The subject of this sketch is one of the pioneer merchants of Riverside, and is the senior member of the firm of B. D. Burt & Brother. This is now the oldest mercantile firm in the city, having been established in 1875, and been continuously in business since that time. The first brick block erected in Riverside was that occupied by Mr. Burt, on the corner of Main and Eighth streets. For many years he conducted a general mercantile business, but in the later years, has confined his business to dry goods, clothing, boots and shoes, etc. Mr. Burt’s partner in his business is his brother, Benjamin Franklin Burt, and it is safe to say that there is no business firm whose standing is higher in the community than B. D. Burt & Brother, nor is there one that has inspired more confidence or gained a heartier support than this firm. The brothers are well known, and their years of dealing has been characterized by honest, straightforward business principles. Their word has ever been as good as the strongest bond; their name is synonymous with integrity and stability for years before the advent of banking institutions in Riverside. They were made the custodians of the funds of their customers, and even now their books show a large list of depositors. The subject of this sketch was born in Orange...

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Biography of Ebenezer Griffin Brown

Ebenezer Griffin Brown (“Judge Brown,” as he is familiarly known) is one of Riverside’s well-known pioneers. He was one of the original members of the Southern California Colony Association, and with the late Dr. Greves visited the lands now occupied by the city June, 1870, the first members of the association on the grounds. From the very first he was the strongest advocate in demanding the purchase by the association of these lands. His persistency was of little avail at first, but he was in earnest, and when Judge North, the president of the company, refused to act in accordance with his wishes, the judge returned to his home in Iowa and set about forming another colony association, with the express view of purchasing the Riverside lands. This move hastened the actions of the old association, and in September, 1870, the purchase was made and the colony established. That being the result desired by the Judge, he abandoned all further proceedings, never intending or desiring a rival to Riverside. He then settled his affairs in Iowa, and in May 1871, established himself and family in the new colony. He located upon Government land in sections 13 and 24, securing 104 acres lying one-half mile north and east of the Riverside town site on Colton Avenue. His means were limited, but he commenced his new life and pursuits with that...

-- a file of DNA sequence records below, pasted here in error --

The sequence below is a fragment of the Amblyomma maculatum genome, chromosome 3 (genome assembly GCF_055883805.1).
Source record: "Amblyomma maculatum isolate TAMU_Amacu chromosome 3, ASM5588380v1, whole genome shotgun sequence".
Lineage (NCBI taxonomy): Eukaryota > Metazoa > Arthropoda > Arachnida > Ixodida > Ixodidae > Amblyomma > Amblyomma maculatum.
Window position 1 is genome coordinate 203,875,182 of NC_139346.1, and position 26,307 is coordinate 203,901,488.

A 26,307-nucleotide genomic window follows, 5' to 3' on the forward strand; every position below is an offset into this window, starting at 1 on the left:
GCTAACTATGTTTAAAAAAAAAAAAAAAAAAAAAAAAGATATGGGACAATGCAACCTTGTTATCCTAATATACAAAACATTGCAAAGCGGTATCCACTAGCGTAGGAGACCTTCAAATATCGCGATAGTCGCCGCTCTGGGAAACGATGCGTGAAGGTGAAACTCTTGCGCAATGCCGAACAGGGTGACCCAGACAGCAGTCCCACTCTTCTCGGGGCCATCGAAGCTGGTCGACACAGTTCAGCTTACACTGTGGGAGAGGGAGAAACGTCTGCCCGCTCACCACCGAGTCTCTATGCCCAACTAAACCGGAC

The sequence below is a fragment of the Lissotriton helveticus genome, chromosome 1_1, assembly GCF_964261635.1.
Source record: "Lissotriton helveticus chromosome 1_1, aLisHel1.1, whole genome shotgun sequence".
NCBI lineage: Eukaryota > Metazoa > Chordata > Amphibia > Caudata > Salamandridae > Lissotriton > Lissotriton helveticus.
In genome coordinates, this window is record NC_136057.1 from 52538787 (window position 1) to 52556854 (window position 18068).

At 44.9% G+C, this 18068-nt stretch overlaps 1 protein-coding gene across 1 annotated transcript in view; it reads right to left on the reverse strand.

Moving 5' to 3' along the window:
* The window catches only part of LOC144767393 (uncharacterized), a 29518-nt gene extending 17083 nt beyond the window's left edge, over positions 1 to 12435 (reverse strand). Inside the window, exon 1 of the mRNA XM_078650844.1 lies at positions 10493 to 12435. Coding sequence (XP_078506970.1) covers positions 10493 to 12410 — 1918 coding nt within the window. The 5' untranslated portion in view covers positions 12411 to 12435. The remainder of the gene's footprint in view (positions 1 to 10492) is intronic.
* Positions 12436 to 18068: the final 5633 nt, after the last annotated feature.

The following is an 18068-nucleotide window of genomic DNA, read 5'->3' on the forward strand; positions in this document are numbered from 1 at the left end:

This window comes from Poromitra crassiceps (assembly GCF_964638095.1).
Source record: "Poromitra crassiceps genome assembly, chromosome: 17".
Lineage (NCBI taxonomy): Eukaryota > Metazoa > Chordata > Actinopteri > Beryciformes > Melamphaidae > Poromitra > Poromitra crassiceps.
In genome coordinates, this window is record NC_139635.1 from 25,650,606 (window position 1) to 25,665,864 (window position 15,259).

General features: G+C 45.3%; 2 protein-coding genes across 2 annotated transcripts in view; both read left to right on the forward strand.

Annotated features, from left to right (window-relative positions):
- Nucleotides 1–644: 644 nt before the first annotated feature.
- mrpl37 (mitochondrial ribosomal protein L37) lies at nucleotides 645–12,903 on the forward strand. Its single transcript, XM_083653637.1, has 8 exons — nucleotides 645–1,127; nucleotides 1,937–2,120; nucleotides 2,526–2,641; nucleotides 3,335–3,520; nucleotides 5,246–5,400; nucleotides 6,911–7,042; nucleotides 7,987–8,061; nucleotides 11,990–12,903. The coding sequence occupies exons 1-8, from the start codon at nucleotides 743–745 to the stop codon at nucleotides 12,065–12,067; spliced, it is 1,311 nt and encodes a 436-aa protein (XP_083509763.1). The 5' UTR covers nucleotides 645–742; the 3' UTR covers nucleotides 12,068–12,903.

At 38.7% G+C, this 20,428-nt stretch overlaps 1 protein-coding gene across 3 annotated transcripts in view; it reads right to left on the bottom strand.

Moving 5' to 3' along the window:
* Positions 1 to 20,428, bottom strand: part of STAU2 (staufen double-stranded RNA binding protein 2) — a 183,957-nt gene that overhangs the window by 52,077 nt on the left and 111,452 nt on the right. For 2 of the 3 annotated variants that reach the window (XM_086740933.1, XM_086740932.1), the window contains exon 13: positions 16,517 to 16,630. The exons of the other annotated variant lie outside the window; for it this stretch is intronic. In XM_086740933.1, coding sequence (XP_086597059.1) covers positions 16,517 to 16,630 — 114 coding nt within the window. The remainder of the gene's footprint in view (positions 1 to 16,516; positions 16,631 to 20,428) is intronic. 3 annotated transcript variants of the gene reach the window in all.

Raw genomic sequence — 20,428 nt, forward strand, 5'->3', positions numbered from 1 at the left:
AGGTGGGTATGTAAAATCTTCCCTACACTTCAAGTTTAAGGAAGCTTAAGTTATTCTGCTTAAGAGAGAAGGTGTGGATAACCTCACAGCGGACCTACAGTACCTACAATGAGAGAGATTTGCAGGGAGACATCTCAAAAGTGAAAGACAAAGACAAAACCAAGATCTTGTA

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Biographical Sketch of George L. Hisom

George L. Hisom, County Clerk of San Bernardino County, came into the office in January. 1883, as a deputy under W. F. Holcomb, and in the fall of 1886 was elected on the Republican ticket, as Mr. Holcomb’s successor, and assumed the duties of office in January 1887. His obliging and affable nature and his previous training made Mr. Hisom a very popular and efficient officer, and in the fall of 1888 he was re-elected as his own successor by 600 votes majority; consequently he is serving his second term, since January 1889. Mr. Hisom is a Pennsylvanian by birth, but passed his childhood and school days in Elmira, New York. In 1875 he came to California, a youth of seventeen years; since that time he has made his home in San Bernardino County. He was employed from 1880 to 1883, as a member of the engineering corps which was surveying and locating the California Southern Railroad from Barstow to San Diego, under Fred T. Perris, as assistant engineer. Few men in San Bernardino County are as well informed upon the county, its resources and people as Mr. Hisom, who is one of its intelligent and progressive...

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Biography of John J. Whitney

John J. Whitney, proprietor of the City Planning Mill and lumberyard, and one of the principal manufacturers in San Bernardino County, was a native of Elmira, New York, and was born in 1843. He inherited a talent for mechanics from his father, and being a contractor and practical builder and the owner and operator of a large planning mill in Elmira, afforded him ample means of exercising and developing his innate tendencies. In 1862, in his nineteenth year, he enlisted in the army as a member of the Fifth New York Heavy Artillery; served till the close of the war, and, participated in many a hotly contested battle, and received three slight gunshot wounds. After returning home he turned his attention to lumber milling and building, and during the ten years he conducted it did one of the largest contracting and building businesses in Elmira. Late in 1881 he came to California, partly for his health and partly on account of the superior business inducements offered him. Reaching Riverside the last of December, he worked a few days for wages, then took the contract to build the large Riverside Pavilion. Subsequently he located in San Bernardino and was connected with W. J. Linville, on D Street, in a planning mill. In July 1886, he and another gentleman leased the City Mill, situated on F street between Fourth and Fifth...